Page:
234. Being a Grown-up

Growing up isn’t really awfuller than all the awful things there ever were. We spend the first years of our lives not being grown-ups, and many of us resolve that we either won’t grow up, or if we do, we’ll do it right. Not the way other people have done it. They’ve done it all wrong. We know where they’ve gone wrong, and we’re going to avoid the pitfalls they didn’t avoid. It can’t be that hard.
I grew up. In some ways, it took a lot longer than I thought it would. I’m still growing, but I prefer not to think of it as “growing up.” I know adults who like to say they’re still children, and there are all kinds of things they may mean by that statement, but in one way or another, all adults have grown up.
As I grew up, I tried to keep the parts of childhood I considered worthwhile. Some of it was easy to keep; I didn’t even have to think about it. To some adults, my childlike qualities – innocence, enthusiasm, curiosity – have been charming and disarming. Children liked it, too; it was fun to have a tall child to play with.
Some of it wasn’t so worthwhile, charming, or disarming, but it stayed around anyway, annoying other adults, who wished I’d get rid of it.
Impulsiveness, flamboyance, and disorganization can really get on people’s nerves. I tried to ignore people’s negative reactions to my childishness; I tried to convince myself that they were old fuddy-duddies. I paid more attention to the ways people were charmed by my antics, and even some of the fuddy-duddies came around.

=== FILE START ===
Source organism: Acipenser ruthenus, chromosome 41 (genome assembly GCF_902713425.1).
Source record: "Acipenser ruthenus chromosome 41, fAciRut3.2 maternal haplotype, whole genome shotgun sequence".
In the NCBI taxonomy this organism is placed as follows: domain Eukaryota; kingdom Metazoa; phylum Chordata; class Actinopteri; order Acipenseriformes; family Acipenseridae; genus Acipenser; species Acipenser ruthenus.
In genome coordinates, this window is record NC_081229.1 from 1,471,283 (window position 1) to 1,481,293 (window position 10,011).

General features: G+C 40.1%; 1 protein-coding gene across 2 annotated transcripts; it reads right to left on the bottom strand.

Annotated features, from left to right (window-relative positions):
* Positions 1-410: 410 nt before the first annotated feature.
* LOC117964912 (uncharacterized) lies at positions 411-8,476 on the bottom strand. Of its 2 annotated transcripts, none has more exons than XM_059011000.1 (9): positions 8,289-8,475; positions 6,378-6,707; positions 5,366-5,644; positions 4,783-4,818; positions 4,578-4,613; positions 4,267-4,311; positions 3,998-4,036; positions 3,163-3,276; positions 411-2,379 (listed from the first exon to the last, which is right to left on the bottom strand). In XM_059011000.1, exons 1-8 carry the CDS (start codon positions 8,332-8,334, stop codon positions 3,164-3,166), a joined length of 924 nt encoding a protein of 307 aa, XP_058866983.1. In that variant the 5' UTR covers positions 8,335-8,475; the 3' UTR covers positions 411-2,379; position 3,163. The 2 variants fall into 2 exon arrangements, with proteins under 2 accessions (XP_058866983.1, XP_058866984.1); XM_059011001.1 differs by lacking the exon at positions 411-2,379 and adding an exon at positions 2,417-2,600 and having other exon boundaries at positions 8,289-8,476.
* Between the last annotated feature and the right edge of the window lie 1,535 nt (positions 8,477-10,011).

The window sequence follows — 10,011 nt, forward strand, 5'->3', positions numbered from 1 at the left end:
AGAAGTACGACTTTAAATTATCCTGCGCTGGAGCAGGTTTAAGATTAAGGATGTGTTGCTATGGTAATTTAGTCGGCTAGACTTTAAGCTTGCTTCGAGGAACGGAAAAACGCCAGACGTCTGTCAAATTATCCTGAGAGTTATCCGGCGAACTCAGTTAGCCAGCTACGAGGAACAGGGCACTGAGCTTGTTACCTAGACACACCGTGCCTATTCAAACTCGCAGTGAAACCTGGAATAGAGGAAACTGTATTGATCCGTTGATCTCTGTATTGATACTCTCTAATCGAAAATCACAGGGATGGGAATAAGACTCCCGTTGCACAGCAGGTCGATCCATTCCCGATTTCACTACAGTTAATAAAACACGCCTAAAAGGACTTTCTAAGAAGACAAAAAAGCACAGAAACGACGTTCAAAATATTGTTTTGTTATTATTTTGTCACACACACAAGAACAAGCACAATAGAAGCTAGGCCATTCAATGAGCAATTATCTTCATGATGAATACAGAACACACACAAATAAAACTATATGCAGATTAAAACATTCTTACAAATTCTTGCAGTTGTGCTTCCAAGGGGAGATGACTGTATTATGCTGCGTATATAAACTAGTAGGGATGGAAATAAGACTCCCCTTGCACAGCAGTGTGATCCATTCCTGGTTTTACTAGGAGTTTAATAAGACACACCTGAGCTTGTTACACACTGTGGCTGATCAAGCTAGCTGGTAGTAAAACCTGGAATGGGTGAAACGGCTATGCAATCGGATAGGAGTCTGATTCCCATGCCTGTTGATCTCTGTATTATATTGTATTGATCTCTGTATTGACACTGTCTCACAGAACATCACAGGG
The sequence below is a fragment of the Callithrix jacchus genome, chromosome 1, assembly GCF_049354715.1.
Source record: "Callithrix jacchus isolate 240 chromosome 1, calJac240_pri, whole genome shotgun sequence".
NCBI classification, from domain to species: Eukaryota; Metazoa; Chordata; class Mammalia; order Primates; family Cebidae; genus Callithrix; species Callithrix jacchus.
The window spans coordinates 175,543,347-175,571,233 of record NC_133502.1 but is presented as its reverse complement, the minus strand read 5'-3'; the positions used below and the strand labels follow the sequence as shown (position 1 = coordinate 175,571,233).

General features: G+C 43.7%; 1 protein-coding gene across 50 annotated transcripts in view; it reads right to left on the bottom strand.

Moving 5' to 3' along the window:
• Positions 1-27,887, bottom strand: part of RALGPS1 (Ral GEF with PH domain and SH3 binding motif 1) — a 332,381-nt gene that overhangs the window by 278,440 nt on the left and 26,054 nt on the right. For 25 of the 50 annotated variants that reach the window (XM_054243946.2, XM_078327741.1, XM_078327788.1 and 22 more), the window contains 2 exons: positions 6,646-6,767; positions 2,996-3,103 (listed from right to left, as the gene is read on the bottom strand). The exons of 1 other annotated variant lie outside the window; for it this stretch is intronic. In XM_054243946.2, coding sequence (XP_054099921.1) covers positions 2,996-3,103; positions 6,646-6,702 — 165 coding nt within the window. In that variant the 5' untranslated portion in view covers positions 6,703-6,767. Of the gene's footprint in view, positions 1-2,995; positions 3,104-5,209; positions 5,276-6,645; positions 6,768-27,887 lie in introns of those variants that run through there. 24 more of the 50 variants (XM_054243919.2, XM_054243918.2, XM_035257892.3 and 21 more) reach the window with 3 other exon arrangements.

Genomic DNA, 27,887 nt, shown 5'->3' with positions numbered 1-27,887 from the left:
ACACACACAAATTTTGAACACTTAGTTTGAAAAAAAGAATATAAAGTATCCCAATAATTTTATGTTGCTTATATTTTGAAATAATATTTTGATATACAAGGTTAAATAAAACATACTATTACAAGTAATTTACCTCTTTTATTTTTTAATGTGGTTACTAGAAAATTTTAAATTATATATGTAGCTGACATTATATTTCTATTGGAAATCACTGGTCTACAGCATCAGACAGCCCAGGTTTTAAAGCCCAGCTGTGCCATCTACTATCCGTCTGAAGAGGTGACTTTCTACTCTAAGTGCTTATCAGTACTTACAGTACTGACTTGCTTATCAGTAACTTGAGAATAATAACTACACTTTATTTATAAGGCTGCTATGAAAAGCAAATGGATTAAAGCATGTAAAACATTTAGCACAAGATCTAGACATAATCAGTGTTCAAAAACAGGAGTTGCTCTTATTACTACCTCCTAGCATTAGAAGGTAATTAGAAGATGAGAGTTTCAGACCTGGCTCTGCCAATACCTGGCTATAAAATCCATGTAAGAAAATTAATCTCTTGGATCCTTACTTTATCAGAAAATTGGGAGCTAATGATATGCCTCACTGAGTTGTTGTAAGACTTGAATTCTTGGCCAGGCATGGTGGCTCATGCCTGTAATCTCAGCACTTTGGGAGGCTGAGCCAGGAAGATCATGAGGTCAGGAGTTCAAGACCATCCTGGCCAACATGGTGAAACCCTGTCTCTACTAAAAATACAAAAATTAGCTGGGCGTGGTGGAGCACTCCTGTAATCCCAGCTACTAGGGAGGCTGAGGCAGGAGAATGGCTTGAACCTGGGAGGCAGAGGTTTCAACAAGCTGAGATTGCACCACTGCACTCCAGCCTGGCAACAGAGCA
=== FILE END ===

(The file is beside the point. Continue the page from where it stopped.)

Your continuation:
But the message of Peter Pan, I think, is not quite right. Growing up, done thoughtfully, can actually be a pretty creative thing to do. And it can be fun. We grown-ups get to do things children can only dream of. We’ve got power and freedom children don’t have. As much as I enjoy the time I spend with children, I’m glad I don’t have to be a child any more. As supportive as adults were, it was not easy to be a child. The fears and frustrations of even my relatively happy childhood make it so that I’m glad to be done with it. If you find yourself frequently longing for your lost youth, perhaps you’ve forgotten some of the negative parts of it.
There are still hard times for us grown-ups. A friend of mine recently told me how hard it is for him to hear his daughter voicing the same kinds of complaints he used to voice. He had learned to know and like himself as a rebel, and here he was in the role of the Establishment, setting limits, enforcing rules, and all that: “Do you think I like saying this stuff? I’m saying it for your own good.” Bye-bye, Neverland.
The oft-quoted “Desiderata” says, “Take kindly the counsel of the years, gracefully surrendering the things of youth.” Of all the pearls of wisdom contained in that treasure, that’s the bit of advice that seems hardest to follow.

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